To this end, the current study examined whether OBE in VWM is robust or weak. We explored this question by manipulating the above three issues in three experiments adopting the “irrelevant-change distracting effect.” Experiment 1 addressed the first issue, and Experiments 2 and 3 addressed the other two issues. If we erase OBE under even one of these conditions, then the weak OBE hypothesis is supported. In contrast, if none of these critical factors affects OBE, then the robust OBE hypothesis is supported. 
Experiment 1
We first examined the influence of top-down control on OBE by setting the exposure time to two visual objects as 100 or 1000 ms. Since the capacity of VWM is three to four simple objects, and since participants can readily finish the task even under 100-ms exposure time (Luck & Vogel, 1997), an exposure time of 1000 ms is taken as sufficient for encoding and exerting top-down control. Using the same exposure time settings, Sander et al. (2011b) demonstrated that young adults in the 1000-ms condition (but not the 100-ms condition) could exclude the influence of distracting information displayed in distinct locations. If top-down control indeed affected the OBE, then the distracting effect would be reduced or disappear in the 1000-ms condition. 
Method
Participants
Fourteen Zhejiang University undergraduates (eight men; age 18–25 years) volunteered to participate in the experiment and signed consent forms. All had normal color vision and normal or corrected-to-normal visual acuity. 
Stimuli and apparatus
Colored shapes were used as stimuli (subtending 1.64° by 1.64° of visual angle from a viewing distance of 60 cm), and color was the target dimension. A set of seven distinct shapes and seven colors (see Figure 1) were used in the experiment. In each trial, two distinct colored shapes were presented in two of six spatial locations, which were evenly distributed (separated by angles of 60°) in an invisible circle with a radius of 2.86° around the center of screen. The stimuli were presented on a gray (128, 128, 128, RGB) background on a 17-inch CRT monitor.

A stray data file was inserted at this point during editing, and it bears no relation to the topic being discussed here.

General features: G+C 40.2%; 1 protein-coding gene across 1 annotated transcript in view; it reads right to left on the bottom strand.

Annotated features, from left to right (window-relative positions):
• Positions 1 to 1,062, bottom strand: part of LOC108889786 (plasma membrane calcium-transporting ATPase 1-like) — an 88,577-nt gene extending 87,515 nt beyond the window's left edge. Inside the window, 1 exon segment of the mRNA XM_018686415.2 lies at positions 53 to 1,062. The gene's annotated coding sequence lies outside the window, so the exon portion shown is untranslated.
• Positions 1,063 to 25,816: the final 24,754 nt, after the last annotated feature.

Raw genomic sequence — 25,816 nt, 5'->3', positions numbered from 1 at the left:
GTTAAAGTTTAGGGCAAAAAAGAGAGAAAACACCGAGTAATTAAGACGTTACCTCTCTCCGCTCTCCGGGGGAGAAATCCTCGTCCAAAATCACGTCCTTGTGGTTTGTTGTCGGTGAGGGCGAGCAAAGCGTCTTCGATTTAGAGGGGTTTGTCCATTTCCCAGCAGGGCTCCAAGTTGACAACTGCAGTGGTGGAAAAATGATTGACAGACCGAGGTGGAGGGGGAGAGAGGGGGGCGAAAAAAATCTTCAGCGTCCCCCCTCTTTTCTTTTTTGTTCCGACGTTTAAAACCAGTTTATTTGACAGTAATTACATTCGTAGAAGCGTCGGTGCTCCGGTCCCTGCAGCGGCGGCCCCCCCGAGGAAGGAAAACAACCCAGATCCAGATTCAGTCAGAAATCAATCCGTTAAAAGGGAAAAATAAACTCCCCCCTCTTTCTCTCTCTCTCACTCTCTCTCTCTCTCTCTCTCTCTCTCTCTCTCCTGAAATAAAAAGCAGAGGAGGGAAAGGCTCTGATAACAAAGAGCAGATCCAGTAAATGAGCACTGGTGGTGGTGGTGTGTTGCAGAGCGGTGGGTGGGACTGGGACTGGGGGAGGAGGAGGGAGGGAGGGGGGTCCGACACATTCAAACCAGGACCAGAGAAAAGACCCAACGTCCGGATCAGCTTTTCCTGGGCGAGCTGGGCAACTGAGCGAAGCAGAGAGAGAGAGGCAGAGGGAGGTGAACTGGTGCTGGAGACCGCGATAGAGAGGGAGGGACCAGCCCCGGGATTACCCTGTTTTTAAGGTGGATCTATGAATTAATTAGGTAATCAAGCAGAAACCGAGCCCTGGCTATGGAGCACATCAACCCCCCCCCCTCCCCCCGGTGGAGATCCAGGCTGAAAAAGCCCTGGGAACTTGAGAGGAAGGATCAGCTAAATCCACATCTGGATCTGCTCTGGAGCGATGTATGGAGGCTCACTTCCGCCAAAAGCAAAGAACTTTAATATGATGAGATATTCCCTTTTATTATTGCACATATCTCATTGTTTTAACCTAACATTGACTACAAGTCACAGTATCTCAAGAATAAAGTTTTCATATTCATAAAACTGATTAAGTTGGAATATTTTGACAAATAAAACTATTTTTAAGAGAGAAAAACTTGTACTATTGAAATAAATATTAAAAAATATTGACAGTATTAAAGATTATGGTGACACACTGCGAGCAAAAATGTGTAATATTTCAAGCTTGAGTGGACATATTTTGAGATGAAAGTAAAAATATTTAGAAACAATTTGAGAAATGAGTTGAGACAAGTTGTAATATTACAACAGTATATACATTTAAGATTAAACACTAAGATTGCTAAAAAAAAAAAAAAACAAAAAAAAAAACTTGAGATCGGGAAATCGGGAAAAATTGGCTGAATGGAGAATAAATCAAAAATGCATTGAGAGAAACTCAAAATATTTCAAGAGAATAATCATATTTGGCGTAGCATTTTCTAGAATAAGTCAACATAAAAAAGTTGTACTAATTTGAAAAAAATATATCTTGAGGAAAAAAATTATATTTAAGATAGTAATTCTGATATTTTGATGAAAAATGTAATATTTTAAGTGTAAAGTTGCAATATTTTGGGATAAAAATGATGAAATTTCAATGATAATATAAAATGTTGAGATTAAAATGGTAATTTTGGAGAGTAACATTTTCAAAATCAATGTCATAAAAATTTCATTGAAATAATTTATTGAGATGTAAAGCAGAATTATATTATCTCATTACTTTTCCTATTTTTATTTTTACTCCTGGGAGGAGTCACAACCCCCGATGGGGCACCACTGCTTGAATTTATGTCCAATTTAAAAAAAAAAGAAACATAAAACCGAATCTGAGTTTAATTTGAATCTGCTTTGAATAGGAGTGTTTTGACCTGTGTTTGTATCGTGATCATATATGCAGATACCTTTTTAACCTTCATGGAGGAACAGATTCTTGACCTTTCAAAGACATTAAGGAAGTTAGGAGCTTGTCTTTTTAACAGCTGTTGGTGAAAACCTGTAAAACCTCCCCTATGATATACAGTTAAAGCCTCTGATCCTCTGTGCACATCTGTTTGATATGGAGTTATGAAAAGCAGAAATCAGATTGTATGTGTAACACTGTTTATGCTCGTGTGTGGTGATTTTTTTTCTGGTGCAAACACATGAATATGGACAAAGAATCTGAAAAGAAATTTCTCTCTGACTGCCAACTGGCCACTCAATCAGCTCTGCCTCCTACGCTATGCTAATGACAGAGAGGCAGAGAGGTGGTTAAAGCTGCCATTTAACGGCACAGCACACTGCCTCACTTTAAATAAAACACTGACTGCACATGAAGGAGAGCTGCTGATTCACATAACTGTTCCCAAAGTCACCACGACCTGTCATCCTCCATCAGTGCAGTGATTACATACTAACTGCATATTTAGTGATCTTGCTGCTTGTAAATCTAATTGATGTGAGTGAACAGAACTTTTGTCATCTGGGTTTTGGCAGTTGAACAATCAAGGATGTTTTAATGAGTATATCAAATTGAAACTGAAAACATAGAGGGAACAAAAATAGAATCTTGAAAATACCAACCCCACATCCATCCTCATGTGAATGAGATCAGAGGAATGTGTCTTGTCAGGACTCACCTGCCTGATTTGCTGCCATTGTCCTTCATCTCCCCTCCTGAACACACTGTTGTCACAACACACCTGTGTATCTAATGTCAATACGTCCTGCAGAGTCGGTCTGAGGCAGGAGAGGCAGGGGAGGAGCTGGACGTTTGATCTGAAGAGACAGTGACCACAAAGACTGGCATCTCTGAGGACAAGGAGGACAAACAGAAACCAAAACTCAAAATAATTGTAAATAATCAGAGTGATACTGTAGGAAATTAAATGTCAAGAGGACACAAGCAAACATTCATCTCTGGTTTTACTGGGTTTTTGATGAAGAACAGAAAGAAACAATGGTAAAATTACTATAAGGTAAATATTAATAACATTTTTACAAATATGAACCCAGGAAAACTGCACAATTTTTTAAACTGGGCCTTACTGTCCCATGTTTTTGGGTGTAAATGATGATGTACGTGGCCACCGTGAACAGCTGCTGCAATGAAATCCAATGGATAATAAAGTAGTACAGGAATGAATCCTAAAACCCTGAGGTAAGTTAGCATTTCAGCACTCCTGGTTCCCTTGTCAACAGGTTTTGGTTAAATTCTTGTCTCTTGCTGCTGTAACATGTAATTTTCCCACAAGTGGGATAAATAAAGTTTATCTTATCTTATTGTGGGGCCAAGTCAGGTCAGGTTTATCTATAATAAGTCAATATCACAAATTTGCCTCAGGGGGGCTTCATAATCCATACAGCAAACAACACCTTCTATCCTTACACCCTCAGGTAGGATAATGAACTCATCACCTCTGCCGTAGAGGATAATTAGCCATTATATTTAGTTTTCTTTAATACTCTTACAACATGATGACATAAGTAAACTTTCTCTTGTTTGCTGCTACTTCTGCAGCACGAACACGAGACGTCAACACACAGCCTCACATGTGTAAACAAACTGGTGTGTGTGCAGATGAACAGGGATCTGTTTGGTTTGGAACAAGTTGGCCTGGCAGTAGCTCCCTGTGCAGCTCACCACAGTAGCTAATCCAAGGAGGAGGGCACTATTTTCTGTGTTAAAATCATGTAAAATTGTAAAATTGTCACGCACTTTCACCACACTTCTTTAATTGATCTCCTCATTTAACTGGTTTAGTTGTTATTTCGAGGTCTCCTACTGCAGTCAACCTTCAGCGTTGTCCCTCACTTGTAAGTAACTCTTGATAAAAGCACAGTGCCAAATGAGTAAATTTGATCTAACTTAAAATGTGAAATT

Figure 1
 
The seven shapes and colors used in Experiment 1. The seven colors are red (255, 0, 0, RGB), green (0, 255, 0), blue (0, 0, 255), yellow (255, 255, 0), magenta (255, 0, 255), black (0, 0, 0), and white (255, 255, 255), from left to right.
Figure 1
 
The seven shapes and colors used in Experiment 1. The seven colors are red (255, 0, 0, RGB), green (0, 255, 0), blue (0, 0, 255), yellow (255, 255, 0), magenta (255, 0, 255), black (0, 0, 0), and white (255, 255, 255), from left to right.
Procedure and analysis
Each trial began with a 200-ms cross fixation to warn the participant of the start of a trial (Figure 2). Then, a memory array was presented on the screen for either 100 ms or 1000 ms, followed by a 1000-ms blank interval. Finally, a test array was presented on the screen until a response was initiated. If no response was made within 2000 ms, a new trial started automatically. The memory and test arrays each contained two objects. The participants were explicitly instructed to detect whether a color changed between the memory and test arrays while ignoring the shape, which would impair their performance if they attended to it. The intertrial blank interval was 600 to 800 ms. Seating in a dark and sound-shielded room, the participants were instructed to press F on the keyboard if a color changed or J if not. Both response accuracy and reaction time (RT) were emphasized and recorded. 
Figure 2
 
A schematic illustration of a single trial in Experiment 1. A red square is changed into a yellow star.
Figure 2
 
A schematic illustration of a single trial in Experiment 1. A red square is changed into a yellow star.
The color and the shape in the test array were changed independently, each with a probability of 50%. When a change occurred, a new feature not used in the memory array was adopted in the test array. Therefore, there were two types of relationship between the memory and test arrays in terms of the irrelevant feature: either the shapes were identical (No-change), or the shape of one object changed in the test array (Irrelevant-change). When both shape and color changed, the changes occurred on the same object. A 2 (Exposure-time: 100 ms vs. 1000 ms) by 2 (Change-type: No-change vs. Irrelevant-change) within-subjects design was used. There were 64 trials in each condition, resulting in 256 total trials per participant (ordered randomly). The experiment was divided into four blocks with 5-min breaks between blocks; the total duration of the experimental session was about 25 min. Before the formal experiments, 20 practice trials were completed to ensure that the participants understood the instructions. 
Evidence from previous studies supporting robust OBE implies that no behavioral index consistently reveals OBE (see Yin, Zhou et al., 2012, for example, and also the Dependent variables column in Table 1 of Supplementary Material). In order to capture OBE, we took accuracy and RT as indices of interest. Moreover, Accuracy was determined in terms of signal detection theory, which allowed us to disentangle sensitivity (d′) to the change from response bias (criterion). Therefore, whether or not all three indices reveal OBE cannot shed light on the robustness of OBE. Even if all of them demonstrated OBE in the experimental session, if OBE was significantly reduced compared to the control session, then a weak OBE would be supported. Two-way repeated analyses of variance (ANOVAs) with Exposure-time and Change-type as within-subjects factors were conducted on d′, criterion, and RT.